Sub­dued matrics gather to hear re­sults in north­ern ar­eas

Weekend Post (South Africa) - - News - Shaun Gill­ham gill­[email protected]­soblack­

In stark con­trast to by­gone ma­tric re­sults an­nounce­ment days hall­marked by heady, cham­pagne-swig­ging school­leavers – sub­dued and brief gath­er­ings of ma­tric­u­lants, par­ents and teach­ers were the or­der of the day across Port El­iz­a­beth’s north­ern ar­eas schools on Fri­day.

Held back by de­lays in the re­lease of of­fi­cial, in­di­vid­ual sub­ject re­sults at a num­ber of schools, small groups of school-leavers milled around at sev­eral schools as they awaited their for­mer teach­ers and prin­ci­pals who were tasked with de­liv­er­ing the re­sults to their schools.

A som­bre at­mos­phere dom­i­nated at Booy­sen Park Sec­ondary School where anx­ious for­mer pupils and par­ents of pupils “too afraid” to queue up for their re­sults waited for more than an hour for prin­ci­pal Ivan Martins, along with the re­sults for the to­tal of 111 pupils who sat their fi­nal ex­ams there.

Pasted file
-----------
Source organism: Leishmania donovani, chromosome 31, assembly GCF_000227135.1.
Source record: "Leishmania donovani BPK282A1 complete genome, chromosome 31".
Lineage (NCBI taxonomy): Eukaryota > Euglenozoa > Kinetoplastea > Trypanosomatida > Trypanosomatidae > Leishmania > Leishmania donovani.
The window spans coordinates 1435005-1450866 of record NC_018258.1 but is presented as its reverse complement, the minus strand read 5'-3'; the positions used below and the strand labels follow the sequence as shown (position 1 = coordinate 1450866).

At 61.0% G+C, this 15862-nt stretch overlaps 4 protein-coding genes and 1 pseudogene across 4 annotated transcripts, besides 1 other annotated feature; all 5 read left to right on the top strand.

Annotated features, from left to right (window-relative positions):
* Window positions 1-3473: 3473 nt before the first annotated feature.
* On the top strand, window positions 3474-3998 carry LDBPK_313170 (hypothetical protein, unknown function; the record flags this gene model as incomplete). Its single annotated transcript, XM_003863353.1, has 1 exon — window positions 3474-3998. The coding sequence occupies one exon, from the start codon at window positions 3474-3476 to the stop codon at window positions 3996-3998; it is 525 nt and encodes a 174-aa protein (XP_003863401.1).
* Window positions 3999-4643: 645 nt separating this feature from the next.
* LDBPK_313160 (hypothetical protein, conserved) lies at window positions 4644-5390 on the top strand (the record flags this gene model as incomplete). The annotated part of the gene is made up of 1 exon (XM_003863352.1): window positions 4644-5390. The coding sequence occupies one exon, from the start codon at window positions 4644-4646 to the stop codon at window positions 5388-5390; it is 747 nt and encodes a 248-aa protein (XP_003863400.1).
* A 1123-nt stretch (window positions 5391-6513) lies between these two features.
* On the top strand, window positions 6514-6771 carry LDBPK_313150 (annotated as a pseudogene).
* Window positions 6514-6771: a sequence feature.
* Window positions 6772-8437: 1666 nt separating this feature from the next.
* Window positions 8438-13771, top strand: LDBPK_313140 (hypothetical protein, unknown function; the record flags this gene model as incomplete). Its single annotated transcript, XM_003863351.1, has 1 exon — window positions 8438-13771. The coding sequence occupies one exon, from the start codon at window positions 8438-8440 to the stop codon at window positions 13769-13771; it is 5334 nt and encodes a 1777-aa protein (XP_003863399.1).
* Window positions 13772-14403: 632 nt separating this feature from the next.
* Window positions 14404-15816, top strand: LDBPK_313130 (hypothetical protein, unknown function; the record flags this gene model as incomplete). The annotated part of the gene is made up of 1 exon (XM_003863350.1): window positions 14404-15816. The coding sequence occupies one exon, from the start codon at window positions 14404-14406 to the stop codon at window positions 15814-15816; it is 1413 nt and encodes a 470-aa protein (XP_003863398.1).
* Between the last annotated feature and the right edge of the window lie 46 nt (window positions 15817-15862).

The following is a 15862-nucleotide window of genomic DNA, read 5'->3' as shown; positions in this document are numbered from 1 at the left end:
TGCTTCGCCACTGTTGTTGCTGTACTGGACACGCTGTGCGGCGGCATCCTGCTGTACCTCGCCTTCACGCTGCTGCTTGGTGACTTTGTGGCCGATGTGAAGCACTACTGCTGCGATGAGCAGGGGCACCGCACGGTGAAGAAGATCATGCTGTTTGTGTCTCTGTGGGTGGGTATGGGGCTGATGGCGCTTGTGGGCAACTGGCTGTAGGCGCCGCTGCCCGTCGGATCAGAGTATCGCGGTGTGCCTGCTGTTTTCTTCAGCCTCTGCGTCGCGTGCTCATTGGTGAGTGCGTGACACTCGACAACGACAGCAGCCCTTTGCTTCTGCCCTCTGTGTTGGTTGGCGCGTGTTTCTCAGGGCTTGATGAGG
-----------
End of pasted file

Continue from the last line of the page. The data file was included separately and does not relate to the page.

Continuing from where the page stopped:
Around 20 for­mer grade 12 pupils crammed into a school room to hear that their in­sti­tu­tion, while field­ing im­prove­ments in the qual­ity of passes, had also emerged as one of worst-per­form­ing schools in the north­ern ar­eas with an over­all pass rate of just 35.8%.

Siya­ma­makele Mjex­ane was named as that in­sti­tu­tion’s top achiever for 2018.

Con­versely, an up­beat Adam Jan­uary – who heads Westville Sec­ondary School – on Fri­day poured praise on his teach­ing staff, par­ents and the re­la­tion­ships the school has nur­tured with par­ents af­ter record­ing an 88.7% over­all pass rate.

“We are ex­cep­tion­ally pleased with the re­sult, par­tic­u­larly con­sid­er­ing the so­cial chal­lenges and im­pov­er­ished com­mu­nity in the area.”

Among the suc­cess­ful ma­tric­u­lants were best friends and for­mer Sanc­tor High School pupils Euo­dia Smith and Vivica Twecu, both 18.

Smith, who plans to work in the US as an au pair, said she was de­lighted at pass­ing and the op­por­tu­nity to move on with her life.

Twecu, who plans to study law at the Uni­ver­sity of the Free State, said: “It is bit­ter­sweet for me. I am su­per pleased to have passed, but I am go­ing to miss school and par­tic­u­larly my friends.”

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